Range of motion/flexibility: This refers to the ability to move your joints through the full range of motion. When you have osteoarthritis, pain and stiffness make it very difficult to move certain joints more than just a little bit. This can make even the simplest tasks challenging.

Gentle stretching and movements that take joints through their full range of motion can improve flexibility.

A study at Tufts University found the centuries-old Chinese practice of tai chi works better than standard stretching exercises for severe knee osteoarthritis. Subjects did tai chi twice a week for one hour. In only three months, patients had a 300% improvement in physical functioning and pain.

Strength: Strong muscles support and protect joints that are affected by arthritis. By lessening the stress on the joints, you can reduce pain.

Use free weights, resistance bands, weight machines, push-ups…any exercise that causes muscle fatigue. Start slow, using light weights and low repetitions. Gradually build to a more strenuous workout.

Exercise can also help you lose weight, which can dramatically ease knee pain. For every extra pound you carry, your knees add three pounds of added stress.[6]

Speak with your doctor or physical therapist about exercising with osteoarthritis and the specific exercises that are best for you.

3 Natural Pain Killers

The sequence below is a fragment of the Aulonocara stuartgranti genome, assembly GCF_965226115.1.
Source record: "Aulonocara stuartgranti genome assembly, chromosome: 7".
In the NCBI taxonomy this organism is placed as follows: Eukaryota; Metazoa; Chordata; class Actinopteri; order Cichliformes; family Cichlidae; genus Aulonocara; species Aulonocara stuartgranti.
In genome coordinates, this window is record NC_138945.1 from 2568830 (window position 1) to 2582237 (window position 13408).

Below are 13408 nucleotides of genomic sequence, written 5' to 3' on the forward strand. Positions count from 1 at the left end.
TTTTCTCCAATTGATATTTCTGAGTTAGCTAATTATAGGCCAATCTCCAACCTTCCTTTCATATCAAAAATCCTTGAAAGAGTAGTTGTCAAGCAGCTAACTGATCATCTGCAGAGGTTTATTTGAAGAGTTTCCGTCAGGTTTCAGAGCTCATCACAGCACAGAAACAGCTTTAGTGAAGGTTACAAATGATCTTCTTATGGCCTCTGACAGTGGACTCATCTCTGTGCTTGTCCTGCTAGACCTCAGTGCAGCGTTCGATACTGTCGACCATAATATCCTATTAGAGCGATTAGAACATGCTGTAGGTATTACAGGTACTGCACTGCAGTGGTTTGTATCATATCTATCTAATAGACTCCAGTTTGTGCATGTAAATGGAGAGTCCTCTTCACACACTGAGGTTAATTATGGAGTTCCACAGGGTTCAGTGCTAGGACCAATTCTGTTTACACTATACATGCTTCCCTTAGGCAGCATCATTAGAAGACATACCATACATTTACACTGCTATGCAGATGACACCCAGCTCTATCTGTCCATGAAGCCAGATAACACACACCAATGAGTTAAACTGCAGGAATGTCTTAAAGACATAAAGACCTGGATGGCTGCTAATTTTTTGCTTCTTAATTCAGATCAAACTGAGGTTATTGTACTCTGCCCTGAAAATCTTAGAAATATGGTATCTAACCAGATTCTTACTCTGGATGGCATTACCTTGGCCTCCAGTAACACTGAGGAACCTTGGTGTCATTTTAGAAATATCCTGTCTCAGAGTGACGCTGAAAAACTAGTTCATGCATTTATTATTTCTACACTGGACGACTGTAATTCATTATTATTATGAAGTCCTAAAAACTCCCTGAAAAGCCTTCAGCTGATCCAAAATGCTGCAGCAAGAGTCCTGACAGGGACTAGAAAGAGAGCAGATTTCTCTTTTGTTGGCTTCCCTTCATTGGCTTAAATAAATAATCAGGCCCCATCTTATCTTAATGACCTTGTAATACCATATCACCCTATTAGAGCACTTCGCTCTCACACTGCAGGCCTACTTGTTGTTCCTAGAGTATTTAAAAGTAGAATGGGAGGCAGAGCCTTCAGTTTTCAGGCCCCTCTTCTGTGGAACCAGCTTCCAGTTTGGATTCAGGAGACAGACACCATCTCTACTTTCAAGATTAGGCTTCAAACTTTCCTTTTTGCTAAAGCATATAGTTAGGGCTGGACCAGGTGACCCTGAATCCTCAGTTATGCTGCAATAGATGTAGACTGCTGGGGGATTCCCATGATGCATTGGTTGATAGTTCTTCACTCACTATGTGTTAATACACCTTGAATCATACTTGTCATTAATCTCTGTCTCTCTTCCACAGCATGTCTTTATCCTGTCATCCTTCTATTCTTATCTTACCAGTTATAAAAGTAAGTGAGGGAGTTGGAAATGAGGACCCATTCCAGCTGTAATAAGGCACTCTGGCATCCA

You might already be on medication to ease your osteoarthritis pain. But there are natural alternatives that offer relief—without the risk of side effects:

Curcumin: It’s a natural substance found in turmeric, a spice popular in Indian cuisine. Curcumin has proven anti-inflammatory and anti-arthritic properties.

A 2012 study compared curcumin’s effectiveness to NSAIDs. Curcumin was found to be better at alleviating rheumatoid arthritis symptoms than ibuprofen or naproxen. No adverse side effects were reported. Take a 400-600 mg supplement once a day.[7]

Olive oil: Extra virgin olive oil (EVOO) contains large amounts of the natural compound oleocanthal. It obstructs the inflammatory enzymes COX-1 and COX-2, just like ibuprofen… Except olive oil doesn’t have the potential for nasty side effects.

A 2015 study published in the Journal of Nutritional Biochemistry looked specifically at the benefits of oleocanthal for rheumatoid arthritis patients. Researchers found it significantly reduced inflammation.